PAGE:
Past Rapid Response Cases
How should museums respond to current events or issues in the world? This small display case in the lobby presents pressing issues of the moment by making connections to what we do at MOA, and promotes constructive social activism that aims to create positive change.
June 10, 2019 – October 10, 2019
Oceans play a vital role in sustaining life on our planet. Yet around 8 million tons of plastics enter our oceans each year. Many marine animals and seabirds get entangled in this ocean trash, and many more are ingesting plastics. What can we do about ocean pollution? We can start by reducing single-use plastics and committing to better recycling.
Find out more about the human impacts of this issue in MOA’s Multiversity Galleries. Look for giant “Ghost Net” sculptures made from discarded nets by Erub Islanders in the South Pacific.
Cultural Heritage on Fire
February 19, 2019 – June 10, 2019
Last September, the 200-year-old National Museum of the Federal University of Rio de Janeiro in Brazil was destroyed by fire. The former Imperial Palace and its collection of over 20 million items—including archival materials and 42,000 ethnographic objects—were turned to ash.
Cultural memory is continuously under threat, whether from natural or human-caused disasters. How can we understand our past and face the future when cultural heritage is destroyed and irreplaceable cultural memory lost?
The Past and Future of Cannabis
October 17, 2018 – February 19, 2019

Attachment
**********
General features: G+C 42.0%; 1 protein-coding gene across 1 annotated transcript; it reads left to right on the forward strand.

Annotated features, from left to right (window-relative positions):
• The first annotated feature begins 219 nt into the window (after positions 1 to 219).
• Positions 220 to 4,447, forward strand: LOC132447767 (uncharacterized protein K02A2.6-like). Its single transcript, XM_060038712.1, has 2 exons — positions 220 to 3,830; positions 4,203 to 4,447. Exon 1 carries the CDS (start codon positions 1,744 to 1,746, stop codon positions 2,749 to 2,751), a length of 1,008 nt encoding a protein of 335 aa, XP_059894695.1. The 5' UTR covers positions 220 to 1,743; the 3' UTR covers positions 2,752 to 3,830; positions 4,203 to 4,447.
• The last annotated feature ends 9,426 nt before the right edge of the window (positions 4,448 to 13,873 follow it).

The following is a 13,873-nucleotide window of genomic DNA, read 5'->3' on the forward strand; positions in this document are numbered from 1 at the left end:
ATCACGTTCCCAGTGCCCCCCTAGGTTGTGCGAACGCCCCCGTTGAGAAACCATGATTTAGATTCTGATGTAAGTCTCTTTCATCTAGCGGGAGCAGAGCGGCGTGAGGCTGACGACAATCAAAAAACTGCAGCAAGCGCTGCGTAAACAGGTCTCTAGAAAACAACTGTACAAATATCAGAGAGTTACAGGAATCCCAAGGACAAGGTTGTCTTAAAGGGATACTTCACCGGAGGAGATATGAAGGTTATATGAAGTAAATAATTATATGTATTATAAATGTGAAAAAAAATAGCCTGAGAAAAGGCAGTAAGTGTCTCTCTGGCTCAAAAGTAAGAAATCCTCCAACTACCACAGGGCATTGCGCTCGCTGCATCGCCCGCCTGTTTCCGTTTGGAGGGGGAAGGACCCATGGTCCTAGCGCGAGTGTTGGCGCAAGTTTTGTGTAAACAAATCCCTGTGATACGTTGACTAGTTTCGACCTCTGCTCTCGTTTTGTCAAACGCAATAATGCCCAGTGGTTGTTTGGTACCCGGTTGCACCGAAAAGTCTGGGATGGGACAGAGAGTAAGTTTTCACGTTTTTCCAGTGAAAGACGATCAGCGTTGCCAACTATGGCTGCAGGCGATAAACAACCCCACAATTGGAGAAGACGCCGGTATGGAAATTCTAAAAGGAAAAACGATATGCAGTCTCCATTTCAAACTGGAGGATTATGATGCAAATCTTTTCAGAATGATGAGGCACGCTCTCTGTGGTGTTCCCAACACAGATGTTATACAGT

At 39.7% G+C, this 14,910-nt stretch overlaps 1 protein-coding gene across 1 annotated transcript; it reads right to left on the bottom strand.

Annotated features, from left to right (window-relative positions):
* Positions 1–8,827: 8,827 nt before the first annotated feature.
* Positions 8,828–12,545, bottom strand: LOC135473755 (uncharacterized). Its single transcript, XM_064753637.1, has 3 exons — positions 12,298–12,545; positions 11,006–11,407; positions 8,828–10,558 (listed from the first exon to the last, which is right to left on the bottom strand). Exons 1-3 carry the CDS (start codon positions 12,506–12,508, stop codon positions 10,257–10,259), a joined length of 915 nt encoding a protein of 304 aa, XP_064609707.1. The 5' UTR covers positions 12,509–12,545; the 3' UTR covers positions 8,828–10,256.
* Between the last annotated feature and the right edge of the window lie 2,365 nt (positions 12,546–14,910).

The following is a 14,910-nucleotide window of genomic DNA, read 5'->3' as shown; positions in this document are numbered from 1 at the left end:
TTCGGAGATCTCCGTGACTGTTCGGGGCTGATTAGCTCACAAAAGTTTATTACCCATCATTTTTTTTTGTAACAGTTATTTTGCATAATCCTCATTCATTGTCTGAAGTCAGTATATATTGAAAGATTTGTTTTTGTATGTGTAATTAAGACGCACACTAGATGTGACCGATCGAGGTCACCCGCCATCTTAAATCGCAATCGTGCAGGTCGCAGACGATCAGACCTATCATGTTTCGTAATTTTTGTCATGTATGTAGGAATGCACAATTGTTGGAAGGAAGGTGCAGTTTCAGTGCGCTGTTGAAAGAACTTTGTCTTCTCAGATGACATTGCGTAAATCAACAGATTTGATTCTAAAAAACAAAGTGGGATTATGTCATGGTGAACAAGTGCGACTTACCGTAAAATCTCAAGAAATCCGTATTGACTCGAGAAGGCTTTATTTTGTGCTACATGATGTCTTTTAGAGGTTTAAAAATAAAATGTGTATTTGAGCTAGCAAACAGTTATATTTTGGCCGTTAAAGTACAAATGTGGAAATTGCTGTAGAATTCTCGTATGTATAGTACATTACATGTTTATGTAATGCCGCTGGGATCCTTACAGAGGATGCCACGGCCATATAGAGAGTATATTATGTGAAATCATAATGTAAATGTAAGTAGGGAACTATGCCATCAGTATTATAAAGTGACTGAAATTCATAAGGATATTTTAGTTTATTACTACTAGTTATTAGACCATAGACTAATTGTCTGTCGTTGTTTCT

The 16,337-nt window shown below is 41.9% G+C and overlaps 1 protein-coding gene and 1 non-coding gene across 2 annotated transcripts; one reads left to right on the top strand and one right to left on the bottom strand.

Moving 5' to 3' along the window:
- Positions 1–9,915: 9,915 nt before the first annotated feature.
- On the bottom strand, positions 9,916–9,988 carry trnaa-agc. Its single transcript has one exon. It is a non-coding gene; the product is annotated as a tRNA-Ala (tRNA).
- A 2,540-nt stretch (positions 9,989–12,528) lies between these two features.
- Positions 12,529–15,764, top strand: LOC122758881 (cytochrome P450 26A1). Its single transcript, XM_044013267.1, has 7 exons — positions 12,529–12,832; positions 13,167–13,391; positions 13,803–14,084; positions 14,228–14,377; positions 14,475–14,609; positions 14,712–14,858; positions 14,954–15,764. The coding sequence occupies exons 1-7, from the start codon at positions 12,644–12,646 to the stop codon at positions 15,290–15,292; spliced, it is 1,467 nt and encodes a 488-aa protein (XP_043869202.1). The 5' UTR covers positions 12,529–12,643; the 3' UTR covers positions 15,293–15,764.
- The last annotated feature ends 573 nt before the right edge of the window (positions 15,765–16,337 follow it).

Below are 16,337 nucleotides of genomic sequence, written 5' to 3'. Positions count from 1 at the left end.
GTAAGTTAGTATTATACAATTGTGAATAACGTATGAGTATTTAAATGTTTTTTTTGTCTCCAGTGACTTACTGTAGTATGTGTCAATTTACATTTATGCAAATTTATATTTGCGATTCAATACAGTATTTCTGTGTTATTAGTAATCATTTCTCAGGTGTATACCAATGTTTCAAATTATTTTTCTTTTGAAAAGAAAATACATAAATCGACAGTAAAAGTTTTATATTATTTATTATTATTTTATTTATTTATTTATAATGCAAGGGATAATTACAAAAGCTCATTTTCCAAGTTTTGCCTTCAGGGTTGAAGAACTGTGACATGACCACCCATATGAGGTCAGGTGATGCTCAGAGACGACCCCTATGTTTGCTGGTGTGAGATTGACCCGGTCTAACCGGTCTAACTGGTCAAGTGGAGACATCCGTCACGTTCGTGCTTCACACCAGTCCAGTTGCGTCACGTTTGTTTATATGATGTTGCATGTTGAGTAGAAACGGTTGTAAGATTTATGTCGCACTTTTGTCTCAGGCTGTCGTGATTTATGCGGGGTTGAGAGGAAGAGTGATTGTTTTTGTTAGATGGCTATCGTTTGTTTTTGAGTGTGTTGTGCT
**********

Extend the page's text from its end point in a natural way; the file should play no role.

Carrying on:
Cannabis for recreational use was made legal in Canada on October 17, 2018.
Originally from Asia, cannabis—also known as marijuana, weed, and pot—has been used around the world for centuries, consumed for medicinal and recreational purposes. It has been regarded as sacred by some cultures and used in religious, shamanic, or spiritual contexts.
While cannabis affects people’s health differently, many Canadians now feel that it is better to legalize it to help keep it out of the hands of youth and criminals. What impacts will its legalization have on Canadian society and beyond?
Where There’s Smoke: Wildfires and Climate Change
August 7, 2018 – October 17, 2018
With climate change, our summers are becoming hotter. Wildfires are expected to grow in frequency and intensity, putting forests, homes and communities at increasing risk. The summer of 2017 was one of the worst wildfire seasons in British Columbia’s history. The summer of 2018 could be even more extreme.
Meeting reduction targets for greenhouse gas emissions now appears critical. Indigenous people argue that their traditional knowledge about forest management has to be part of the conversation. How can this challenge be addressed, locally and globally? Whose voices should be at the table?
#MeToo: A Hat and Hashtag
April 30, 2018 – August 7, 2018
The Pussyhat first appeared in January 2017 at the inaugural Women’s March in Washington, DC. Created as a visual statement about gender inequality, it has become a powerful symbol of social and political activism.
The #MeToo movement challenges sexual assault and harassment in and outside the workplace. In October 2017, #MeToo went viral on social media. Users revealed the global magnitude of the problem by sharing their experiences and stories.
Oil Spills: The Trans Mountain Pipeline Expansion from Alberta to British Columbia
September 27, 2017 – April 30, 2018
Given that the Trans Mountain Pipeline Expansion from Alberta to British Columbia is an ongoing, serious concern for many of us, we decided to focus on the issues of oil spills for the inaugural display. We encouraged visitors to find out about Indigenous peoples’ response by visiting the following on display: The One Mind, One Heart display in Multiversity Galleries (Case 23) and the Amazonia: The Rights of Nature exhibition in O’Brian Gallery (March 10, 2017–January 28, 2018).